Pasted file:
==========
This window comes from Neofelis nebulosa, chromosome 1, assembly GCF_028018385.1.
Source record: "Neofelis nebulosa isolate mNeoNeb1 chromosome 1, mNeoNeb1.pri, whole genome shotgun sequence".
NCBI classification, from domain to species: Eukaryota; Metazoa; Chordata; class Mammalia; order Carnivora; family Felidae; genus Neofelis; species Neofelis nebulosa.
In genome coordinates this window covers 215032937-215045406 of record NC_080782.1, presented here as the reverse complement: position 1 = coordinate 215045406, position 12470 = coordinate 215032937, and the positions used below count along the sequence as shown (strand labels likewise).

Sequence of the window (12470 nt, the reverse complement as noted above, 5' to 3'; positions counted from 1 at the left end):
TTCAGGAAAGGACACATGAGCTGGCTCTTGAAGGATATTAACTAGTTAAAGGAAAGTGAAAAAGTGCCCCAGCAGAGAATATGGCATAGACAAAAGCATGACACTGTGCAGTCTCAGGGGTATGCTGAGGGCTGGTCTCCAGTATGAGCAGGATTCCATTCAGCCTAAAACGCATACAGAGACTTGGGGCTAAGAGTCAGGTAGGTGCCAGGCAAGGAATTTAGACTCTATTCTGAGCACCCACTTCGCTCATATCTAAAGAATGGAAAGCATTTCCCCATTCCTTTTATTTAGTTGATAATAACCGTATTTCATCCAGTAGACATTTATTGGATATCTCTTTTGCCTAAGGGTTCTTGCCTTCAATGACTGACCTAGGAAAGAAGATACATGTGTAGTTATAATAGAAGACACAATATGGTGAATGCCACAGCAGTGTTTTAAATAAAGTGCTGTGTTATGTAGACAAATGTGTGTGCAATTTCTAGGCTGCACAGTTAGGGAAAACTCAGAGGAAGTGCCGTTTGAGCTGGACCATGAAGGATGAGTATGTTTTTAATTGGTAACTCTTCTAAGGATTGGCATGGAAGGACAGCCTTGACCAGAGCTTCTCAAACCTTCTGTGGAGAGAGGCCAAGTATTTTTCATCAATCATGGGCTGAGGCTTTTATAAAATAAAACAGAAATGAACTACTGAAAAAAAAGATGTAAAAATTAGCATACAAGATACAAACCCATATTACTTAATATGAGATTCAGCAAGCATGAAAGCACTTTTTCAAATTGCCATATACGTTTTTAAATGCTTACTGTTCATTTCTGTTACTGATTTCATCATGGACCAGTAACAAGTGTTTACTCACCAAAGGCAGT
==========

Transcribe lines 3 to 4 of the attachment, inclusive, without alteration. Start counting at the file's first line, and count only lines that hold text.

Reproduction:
NCBI classification, from domain to species: Eukaryota; Metazoa; Chordata; class Mammalia; order Carnivora; family Felidae; genus Neofelis; species Neofelis nebulosa.
In genome coordinates this window covers 215032937-215045406 of record NC_080782.1, presented here as the reverse complement: position 1 = coordinate 215045406, position 12470 = coordinate 215032937, and the positions used below count along the sequence as shown (strand labels likewise).